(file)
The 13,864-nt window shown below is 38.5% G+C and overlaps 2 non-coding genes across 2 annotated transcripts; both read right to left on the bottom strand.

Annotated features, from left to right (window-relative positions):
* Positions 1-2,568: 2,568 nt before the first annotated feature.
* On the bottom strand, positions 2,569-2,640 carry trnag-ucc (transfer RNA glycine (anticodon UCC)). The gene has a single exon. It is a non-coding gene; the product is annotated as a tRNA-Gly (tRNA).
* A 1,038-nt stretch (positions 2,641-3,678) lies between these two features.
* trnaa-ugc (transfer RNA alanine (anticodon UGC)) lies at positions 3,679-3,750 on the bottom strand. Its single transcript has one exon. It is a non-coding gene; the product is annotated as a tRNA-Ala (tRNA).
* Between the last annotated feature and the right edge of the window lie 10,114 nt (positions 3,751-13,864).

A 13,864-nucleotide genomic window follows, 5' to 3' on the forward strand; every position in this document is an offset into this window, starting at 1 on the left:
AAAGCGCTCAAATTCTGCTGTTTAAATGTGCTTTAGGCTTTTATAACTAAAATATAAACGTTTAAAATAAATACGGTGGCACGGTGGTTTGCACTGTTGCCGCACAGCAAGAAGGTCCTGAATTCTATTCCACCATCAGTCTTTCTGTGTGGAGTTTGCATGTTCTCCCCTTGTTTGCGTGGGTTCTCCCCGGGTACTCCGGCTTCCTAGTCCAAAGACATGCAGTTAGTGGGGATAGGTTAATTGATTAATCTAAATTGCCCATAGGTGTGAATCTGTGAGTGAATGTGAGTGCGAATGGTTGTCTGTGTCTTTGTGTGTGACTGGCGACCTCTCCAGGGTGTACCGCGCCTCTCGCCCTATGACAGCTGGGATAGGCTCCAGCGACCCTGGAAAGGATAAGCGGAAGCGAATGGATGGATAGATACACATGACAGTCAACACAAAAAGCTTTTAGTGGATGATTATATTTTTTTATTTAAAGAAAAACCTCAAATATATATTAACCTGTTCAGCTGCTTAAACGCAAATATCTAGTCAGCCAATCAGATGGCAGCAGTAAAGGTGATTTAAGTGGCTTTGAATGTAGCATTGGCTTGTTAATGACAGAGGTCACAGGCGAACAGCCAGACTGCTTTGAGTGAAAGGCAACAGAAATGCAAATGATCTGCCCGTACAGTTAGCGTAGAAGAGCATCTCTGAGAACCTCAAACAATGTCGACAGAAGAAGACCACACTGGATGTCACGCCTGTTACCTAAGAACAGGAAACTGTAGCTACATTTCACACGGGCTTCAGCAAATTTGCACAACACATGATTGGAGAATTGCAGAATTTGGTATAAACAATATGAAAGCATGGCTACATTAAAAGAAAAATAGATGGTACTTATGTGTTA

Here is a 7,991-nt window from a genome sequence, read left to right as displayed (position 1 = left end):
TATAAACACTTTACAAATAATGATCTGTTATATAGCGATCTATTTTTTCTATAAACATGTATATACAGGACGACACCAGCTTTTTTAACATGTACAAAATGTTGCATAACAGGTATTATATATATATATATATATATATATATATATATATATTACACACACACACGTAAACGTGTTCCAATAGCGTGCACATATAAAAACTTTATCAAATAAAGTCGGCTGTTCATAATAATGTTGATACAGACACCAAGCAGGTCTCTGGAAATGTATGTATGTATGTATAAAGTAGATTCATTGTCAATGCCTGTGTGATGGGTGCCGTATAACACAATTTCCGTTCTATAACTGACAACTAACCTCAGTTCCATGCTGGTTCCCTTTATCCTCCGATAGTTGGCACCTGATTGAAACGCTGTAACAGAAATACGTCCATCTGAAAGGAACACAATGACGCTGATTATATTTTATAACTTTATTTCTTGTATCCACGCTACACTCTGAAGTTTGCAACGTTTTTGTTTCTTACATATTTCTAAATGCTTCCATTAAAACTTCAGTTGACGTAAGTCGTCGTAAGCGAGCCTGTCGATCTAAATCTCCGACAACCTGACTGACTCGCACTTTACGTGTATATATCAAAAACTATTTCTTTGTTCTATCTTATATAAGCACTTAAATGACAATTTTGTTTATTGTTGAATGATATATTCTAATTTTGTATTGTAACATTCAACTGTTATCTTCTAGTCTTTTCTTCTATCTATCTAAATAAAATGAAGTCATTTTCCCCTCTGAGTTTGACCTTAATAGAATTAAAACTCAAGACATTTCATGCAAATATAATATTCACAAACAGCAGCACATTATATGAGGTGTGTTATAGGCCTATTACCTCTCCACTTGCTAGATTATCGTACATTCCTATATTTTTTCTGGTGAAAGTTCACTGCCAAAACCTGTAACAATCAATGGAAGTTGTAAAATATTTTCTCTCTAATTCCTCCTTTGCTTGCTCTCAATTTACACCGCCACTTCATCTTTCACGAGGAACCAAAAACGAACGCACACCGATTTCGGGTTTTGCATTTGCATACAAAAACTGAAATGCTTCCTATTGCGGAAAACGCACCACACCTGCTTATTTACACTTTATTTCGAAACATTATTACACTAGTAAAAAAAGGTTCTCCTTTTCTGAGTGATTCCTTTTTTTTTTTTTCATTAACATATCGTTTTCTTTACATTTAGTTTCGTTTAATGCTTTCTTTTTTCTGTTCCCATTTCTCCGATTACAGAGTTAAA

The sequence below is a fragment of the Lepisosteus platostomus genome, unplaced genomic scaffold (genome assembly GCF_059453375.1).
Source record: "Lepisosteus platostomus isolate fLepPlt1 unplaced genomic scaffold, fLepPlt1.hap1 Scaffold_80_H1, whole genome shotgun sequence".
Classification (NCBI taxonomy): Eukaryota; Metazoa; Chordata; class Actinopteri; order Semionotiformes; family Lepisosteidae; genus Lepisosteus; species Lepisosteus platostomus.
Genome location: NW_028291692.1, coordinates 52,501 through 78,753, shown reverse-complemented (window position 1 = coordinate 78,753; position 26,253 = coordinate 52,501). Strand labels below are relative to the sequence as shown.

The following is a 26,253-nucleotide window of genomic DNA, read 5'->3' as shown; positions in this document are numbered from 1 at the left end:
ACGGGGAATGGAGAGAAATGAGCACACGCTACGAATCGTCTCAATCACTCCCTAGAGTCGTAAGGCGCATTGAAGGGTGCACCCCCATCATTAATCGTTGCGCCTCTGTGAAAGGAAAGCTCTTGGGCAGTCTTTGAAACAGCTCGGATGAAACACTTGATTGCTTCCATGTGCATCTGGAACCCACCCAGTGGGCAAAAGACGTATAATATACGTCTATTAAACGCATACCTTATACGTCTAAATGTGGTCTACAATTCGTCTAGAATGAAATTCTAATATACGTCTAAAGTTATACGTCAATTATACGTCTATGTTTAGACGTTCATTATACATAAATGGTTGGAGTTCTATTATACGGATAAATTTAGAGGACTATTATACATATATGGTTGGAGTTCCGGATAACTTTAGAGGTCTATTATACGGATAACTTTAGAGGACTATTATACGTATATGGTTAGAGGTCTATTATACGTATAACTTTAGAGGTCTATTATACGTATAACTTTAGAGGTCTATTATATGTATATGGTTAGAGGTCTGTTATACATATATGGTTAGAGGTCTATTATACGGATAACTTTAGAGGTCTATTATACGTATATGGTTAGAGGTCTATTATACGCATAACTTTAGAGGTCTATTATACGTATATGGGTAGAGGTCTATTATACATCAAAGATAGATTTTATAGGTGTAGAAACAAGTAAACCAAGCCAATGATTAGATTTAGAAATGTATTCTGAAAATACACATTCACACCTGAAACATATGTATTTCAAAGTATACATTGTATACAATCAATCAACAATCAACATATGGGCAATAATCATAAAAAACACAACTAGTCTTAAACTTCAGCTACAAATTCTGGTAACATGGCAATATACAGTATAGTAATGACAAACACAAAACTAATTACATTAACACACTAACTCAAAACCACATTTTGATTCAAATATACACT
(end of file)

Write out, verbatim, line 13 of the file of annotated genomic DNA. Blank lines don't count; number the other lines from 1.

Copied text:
Source record: "Lepisosteus platostomus isolate fLepPlt1 unplaced genomic scaffold, fLepPlt1.hap1 Scaffold_80_H1, whole genome shotgun sequence".